Pat Metheny - From This Place (2020) [Fusion, Contemporary Jazz]; FLAC (tracks+.cue)

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Pat Metheny - From This Place (2020) [Fusion, Contemporary Jazz]; FLAC (tracks+.cue)

Unread postby Mike1985 » 18 Mar 2020, 14:01

Artist: Pat Metheny
Album: From This Place
Genre: Fusion, Contemporary Jazz
Label: Nonesuch Records
Released: 2020
Quality: FLAC (tracks+.cue)
  1. America Undefined 13:22
  2. Wide and Far 08:27
  3. You Are 06:13
  4. Same River 06:43
  5. Pathmaker 08:20
  6. The Past in Us (feat. Gregoire Maret) 06:24
  7. Everything Explained 06:52
  8. From This Place (feat. MeShell Ndegeocello) 04:40
  9. Sixty-Six 09:39
  10. Love May Take a While [Bonus Track] 05:57


During the late 2010s, guitarist and composer Pat Metheny toured a new quartet featuring British piano prodigy Gwilym Simcock, Malaysian-Australian bassist Linda May Han Oh, and veteran Mexican-American drummer Antonio Sánchez. This group learned the guitarist’s catalog and toured it globally, gelling and maturing before entering the studio for From This Place, the first new studio material from Metheny since 2014. Metheny’s group is aided by the Hollywood Symphony Orchestra conducted by Joel McNeely. The orchestral charts were handled by Alan Broadbent and Gil Goldstein, who developed them after the players’ recorded interactions so as not to muddy the live playing and improvising. Tensions exist throughout: There are musical and sonic references to storms (literal and metaphorical), the environment, American political life, and trying emotional, romantic, and economic times. Metheny and the band balance them with hope, sensitivity, steely determination, and vulnerability.

From This Place is lush, airy, elegant, and graceful, framed by adventurous harmonics, dark drama, and illuminating melodic invention. At over 13 minutes, opener “America Undefined” is more a suite than a composition. Introduced by Sánchez’s whispering cymbals, a sonorous cello, ambient textures, and Simcock’s piano, Metheny’s languid entrance becomes an incantation that, just a few minutes later, introduces fleet post-bop propelled by Han Oh and Sánchez. Pianist and guitarist complement each other with fills, accents, and counter melodies; they eventually commingle and add sweeping colors through their interplay, as an echoing train and a swelling orchestra make the drama transcendent. By contrast, “Wide and Far” is a bluesy groover that nods to Metheny’s first great jazz influence, Wes Montgomery, while Simcock melds Horace Silver’s funky hard bop to nearly pastoral expressionism. The tune’s orchestration recalls Don Sebesky’s on The Rape of El Morro, one of the CTI dates that remains important to Metheny. “You Are” commences as a slow, crystalline ballad stated impressionistically by piano, guitar, and bass with only brushed percussion accents. Halfway through, Sánchez erupts, a storm darkens from the orchestra and the entire band crashes in as wordless vocals hover like sirens in the backdrop. The tune swells and simmers, then soars thanks to Sánchez’s thunderous rolls and fills. “Pathmaker” sums up the questions posed by “American Undefined.” It charts a way through some of the murky darkness to revel in its intricate post-bop before Sánchez and Metheny create a second dialogue with sweeping harmonies before Simcock’s knotty solo crisscrosses tradition with modernism. Metheny calms it all halfway, and begins to assemble another musical narrative in his solo break. Guest Gregoire Maret adds a tender, high-lonesome harmonica to the gorgeous ballad “The Past Is in Us.” Metheny composed the title track’s melody in 2016, the morning after Donald Trump’s election. Alison Riley’s poignant lyrics are delivered by her partner MeShell Ndegeocello. Metheny explained that they “. . . captured exactly the feeling of that tragic moment while reaffirming the hope of better days ahead. . .” From This Place integrates and illuminates most of Metheny’s musical personas. His compositions allow this stellar collective to roam through them with their many strengths. They ultimately provide fans an abundance of listening pleasure. Even in a catalog filled with so many gems, From This Place shines brightly.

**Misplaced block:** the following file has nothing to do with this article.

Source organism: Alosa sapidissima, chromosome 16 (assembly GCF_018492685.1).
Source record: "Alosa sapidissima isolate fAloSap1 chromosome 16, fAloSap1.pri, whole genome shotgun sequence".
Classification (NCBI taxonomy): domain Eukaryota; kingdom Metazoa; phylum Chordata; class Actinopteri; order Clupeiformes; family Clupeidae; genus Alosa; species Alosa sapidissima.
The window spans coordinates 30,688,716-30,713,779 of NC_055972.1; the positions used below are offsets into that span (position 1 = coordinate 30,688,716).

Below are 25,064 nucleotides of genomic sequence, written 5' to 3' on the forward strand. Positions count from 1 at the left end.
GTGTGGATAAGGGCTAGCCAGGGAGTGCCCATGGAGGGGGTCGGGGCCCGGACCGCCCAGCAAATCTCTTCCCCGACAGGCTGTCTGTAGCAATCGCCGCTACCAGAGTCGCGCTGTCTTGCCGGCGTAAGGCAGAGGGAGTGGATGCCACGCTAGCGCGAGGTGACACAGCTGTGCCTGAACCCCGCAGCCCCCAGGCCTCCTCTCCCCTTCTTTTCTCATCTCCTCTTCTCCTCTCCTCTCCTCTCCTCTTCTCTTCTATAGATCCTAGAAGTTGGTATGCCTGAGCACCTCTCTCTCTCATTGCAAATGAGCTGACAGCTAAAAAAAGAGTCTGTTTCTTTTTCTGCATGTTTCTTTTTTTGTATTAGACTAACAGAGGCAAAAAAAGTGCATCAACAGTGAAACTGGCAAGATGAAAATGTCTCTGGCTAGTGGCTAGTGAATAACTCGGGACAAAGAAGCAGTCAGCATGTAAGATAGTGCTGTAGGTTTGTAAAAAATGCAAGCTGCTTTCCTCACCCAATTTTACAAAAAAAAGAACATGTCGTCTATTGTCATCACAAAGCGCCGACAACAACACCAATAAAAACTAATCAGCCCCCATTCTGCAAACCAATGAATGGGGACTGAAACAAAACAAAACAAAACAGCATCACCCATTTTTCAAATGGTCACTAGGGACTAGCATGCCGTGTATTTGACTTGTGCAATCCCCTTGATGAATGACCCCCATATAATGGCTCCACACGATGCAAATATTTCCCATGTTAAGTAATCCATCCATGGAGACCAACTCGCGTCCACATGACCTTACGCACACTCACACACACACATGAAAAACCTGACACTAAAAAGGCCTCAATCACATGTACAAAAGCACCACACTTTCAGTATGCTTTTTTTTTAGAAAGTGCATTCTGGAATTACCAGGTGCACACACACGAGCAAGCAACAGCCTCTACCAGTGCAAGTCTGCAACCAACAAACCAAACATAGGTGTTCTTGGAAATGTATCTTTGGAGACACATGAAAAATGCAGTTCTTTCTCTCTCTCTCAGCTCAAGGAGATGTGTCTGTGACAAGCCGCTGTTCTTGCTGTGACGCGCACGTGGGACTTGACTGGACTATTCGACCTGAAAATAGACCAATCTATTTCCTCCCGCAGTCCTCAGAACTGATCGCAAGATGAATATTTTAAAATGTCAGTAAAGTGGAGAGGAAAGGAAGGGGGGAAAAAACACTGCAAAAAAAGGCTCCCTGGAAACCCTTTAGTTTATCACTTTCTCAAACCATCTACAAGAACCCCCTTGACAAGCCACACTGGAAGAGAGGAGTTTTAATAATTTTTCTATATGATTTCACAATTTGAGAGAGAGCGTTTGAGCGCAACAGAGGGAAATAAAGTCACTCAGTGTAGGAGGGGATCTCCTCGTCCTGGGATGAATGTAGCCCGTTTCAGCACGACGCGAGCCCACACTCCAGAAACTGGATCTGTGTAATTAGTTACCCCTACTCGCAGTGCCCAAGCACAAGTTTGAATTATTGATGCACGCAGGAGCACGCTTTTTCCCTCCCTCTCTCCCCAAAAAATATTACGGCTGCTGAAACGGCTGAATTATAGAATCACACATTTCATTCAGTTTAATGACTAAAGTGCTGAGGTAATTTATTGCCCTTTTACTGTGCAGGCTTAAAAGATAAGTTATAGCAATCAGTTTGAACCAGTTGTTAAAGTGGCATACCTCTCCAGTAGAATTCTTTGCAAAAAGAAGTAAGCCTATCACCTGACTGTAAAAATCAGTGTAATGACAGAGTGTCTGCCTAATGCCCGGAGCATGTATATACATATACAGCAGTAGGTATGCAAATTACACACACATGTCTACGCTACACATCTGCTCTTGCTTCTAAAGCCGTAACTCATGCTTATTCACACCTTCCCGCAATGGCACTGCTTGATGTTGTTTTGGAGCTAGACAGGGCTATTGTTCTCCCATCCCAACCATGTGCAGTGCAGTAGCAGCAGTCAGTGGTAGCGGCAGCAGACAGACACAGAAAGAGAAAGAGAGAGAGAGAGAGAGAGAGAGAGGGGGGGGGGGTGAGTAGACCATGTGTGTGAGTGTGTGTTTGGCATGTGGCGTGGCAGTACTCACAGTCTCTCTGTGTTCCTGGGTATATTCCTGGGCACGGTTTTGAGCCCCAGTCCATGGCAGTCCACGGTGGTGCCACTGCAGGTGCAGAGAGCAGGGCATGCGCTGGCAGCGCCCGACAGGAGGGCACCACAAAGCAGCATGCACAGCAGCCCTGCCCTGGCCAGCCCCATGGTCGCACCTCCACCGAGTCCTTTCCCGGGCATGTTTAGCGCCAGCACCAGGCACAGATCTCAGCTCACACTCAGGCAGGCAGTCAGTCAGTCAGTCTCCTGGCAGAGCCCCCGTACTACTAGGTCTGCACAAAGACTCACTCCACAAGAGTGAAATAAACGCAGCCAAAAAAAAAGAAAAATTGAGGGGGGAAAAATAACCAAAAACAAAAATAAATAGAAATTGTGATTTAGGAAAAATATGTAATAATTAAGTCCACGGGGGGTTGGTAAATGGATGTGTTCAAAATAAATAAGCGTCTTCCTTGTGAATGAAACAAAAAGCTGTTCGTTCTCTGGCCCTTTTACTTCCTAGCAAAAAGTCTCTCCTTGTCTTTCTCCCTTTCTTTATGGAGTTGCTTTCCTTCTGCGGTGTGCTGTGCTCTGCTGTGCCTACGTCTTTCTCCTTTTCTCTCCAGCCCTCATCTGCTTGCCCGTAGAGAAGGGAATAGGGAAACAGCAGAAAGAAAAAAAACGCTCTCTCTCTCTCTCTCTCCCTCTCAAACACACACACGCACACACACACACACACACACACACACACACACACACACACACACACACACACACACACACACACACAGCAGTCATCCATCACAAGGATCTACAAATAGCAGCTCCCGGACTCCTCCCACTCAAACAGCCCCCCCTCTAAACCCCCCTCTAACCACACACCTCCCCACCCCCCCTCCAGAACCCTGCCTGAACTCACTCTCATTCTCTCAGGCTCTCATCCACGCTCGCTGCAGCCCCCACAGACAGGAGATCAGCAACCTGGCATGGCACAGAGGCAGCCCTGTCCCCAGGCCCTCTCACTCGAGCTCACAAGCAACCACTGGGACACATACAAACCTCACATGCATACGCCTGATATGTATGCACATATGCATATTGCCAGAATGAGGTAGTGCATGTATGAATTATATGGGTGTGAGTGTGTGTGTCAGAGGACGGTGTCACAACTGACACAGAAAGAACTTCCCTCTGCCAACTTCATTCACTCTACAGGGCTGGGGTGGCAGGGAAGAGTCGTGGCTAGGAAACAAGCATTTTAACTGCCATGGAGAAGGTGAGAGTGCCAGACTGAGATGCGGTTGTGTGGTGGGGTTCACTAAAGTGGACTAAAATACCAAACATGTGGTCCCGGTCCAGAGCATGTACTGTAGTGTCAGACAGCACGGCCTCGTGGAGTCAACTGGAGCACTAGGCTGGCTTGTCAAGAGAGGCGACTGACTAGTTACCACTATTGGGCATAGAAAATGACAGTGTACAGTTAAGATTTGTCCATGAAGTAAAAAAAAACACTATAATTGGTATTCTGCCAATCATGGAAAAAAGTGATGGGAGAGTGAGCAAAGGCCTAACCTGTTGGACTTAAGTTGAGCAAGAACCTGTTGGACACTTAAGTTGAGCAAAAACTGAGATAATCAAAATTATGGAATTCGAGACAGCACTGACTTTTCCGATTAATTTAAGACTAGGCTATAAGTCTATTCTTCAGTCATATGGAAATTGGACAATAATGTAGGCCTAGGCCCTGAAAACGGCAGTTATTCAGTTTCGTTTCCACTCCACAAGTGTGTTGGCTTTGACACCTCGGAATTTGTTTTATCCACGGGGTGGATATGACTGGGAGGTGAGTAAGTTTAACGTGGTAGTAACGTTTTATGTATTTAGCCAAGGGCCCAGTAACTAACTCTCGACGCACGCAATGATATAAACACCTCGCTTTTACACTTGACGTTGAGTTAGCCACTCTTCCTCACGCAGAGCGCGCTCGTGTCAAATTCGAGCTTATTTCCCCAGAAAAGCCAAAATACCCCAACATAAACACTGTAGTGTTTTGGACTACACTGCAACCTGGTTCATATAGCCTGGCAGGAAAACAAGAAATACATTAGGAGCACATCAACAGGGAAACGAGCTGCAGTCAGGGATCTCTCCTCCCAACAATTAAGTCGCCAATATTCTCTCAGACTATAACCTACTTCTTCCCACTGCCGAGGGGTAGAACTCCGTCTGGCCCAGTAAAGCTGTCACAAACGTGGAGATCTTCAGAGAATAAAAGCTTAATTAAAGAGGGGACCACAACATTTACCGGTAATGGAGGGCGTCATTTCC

Review by Thom Jurek

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